Interview With Jason Gedrick (Jerry Boyle) Part 1
Your character is the one person we really see in the throes of a gambling addiction on the show.
Especially in this episode.
How did you get inside what drives Jerry to this dark place?
I had a broad-strokes conversation with David Milch about who Jerry was and what he's capable and incapable of. The gambling and degree to which someone self-destructs or implodes or starts the decline into that addiction is really just a symptom of one's self worth. When we got into shooting the gambling, that was my own personal research. I never really gambled - certainly not playing poker. I'd casually bet on a football game or joined a pool. But I really wanted to capture desperation. The hope that people walk into poker halls with and the despair they leave with was something I researched by actually visiting these poker halls.
With Jerry and the other Degenerates, it's almost as if the money isn't what they're after, it's something else.
With gamblers it's never enough. You keep thinking on a conscious level that the prize is whatever the pot is. In poker, you may have a certain goal for the day. But the truth is, as soon as you win, more often than not the first thing that comes to mind is: If I'd bet more, I would have won more. What you're really chasing is a moment of vitality, of worth. Some may connect that to some kind of self-love or value. But the chase is not about the money, it's saying "I'm worth living my life." And for some who are gambling addicts, "I'm worthy of not taking myself out."
As we come out on top, it's hard to accept the victory. For people that are degenerates, if you've spent so much time feeling a certain way, it's actually uncomfortable to feel like a winner. The familiarity of losing is, in an inverse way, comforting. At least you know where you stand.
When Lonnie and Renzo come into Chan's private poker game how hard is it for Jerry to leave that table, given he's losing?
Once you get on one of those chasing jags - in poker they call it going on tilt - you start making careless mistakes and taking much bigger risks, you stop considering the other variables. It becomes a twisted kind of kismet where you think: you're either fated to turn this thing around now, or fated to lose now. That's where magical thinking comes into play. So much has to go right to win big, so you start thinking in terms of fate: I'm destined to win today, or I'm destined to be a loser for life. That chase, when you're in the middle of it, it's a chemical experience. Your adrenaline is flowing. Physically, you get a much more intense chemical experience when you lose than when you win. It may not be as joyful, but what flows through your veins is a much more intense experience and there's an unconscious addiction to that as well. So when you're caught up in that, and you've got your ego caught up in that, you make the biggest mistake in poker of making it personal:� One guy is talking trash to you so you get vindictive and want to retaliate with the next hand or the hand after that. It becomes very primal. You're defending not just yourself but your life. It's a lot about mortality. That's the one thing I'm learning: There's so much about life and death. Losing a hand or tapping out, you die. And winning a hand, you've got more vitality.� So when Lonnie and Renzo enter, Jerry's in the midst of a very primal, defensive and ego-driven spell.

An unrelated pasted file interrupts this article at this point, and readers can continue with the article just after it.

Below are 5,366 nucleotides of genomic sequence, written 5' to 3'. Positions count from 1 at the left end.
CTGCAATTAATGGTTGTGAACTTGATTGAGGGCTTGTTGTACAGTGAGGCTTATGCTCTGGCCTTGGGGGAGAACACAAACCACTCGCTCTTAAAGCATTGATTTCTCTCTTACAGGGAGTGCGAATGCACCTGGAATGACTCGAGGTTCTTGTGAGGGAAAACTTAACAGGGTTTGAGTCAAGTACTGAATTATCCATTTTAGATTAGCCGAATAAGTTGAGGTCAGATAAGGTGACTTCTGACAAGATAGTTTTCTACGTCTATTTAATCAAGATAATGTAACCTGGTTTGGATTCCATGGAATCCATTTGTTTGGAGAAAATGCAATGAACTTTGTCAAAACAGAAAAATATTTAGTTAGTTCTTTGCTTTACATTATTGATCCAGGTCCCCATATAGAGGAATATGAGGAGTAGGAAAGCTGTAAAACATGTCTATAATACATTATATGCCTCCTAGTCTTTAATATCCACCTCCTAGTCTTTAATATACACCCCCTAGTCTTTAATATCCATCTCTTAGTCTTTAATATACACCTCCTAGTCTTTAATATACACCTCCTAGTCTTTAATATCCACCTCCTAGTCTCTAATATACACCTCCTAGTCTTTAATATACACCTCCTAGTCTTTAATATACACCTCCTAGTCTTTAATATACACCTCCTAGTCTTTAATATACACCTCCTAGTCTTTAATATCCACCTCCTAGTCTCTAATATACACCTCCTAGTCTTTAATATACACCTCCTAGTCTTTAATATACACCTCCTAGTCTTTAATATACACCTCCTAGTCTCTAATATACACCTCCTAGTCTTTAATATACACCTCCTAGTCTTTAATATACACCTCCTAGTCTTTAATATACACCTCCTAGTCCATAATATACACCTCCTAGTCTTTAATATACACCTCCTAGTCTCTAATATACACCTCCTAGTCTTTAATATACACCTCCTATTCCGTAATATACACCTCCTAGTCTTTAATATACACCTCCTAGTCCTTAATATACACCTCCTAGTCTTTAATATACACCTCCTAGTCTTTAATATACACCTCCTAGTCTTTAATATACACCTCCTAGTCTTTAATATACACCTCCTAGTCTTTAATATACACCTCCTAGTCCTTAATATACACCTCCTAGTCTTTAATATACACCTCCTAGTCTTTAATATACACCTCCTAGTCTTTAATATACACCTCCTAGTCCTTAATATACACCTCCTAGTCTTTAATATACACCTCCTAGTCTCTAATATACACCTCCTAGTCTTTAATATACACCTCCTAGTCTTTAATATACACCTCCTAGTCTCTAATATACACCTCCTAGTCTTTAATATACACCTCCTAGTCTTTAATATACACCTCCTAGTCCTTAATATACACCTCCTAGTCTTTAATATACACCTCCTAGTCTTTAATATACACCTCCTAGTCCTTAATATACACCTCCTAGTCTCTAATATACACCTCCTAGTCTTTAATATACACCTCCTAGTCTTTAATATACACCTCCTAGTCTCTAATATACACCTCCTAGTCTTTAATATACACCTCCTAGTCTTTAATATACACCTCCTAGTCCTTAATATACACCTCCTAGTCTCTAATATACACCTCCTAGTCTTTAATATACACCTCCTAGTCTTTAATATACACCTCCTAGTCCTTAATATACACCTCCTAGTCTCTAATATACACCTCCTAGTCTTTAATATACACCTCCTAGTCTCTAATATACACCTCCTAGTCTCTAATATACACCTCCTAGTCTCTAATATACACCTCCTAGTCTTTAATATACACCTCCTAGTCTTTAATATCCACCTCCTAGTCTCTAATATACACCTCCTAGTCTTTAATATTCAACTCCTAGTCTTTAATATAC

So what gets him to walk away?
The great thing about Jerry that David Milch has afforded him is humanity. As deeply and intently as Jerry is chasing the dragon, once it's clear to him that there is really something wrong with one of his pack members - whether it's a family through the attrition of some sort of common degenerate-ness, or a rationalization that these are the real salt-of-the-earth people-- when he hears there is something wrong, he's able to break out of that spell. It may be a smidgen of humanity that's in this guy, but it's a very potent smidgen. And when that nerve is touched, it's not a matter of choice. It's what Jerry has to do, in spite of his own personal demons and needs.
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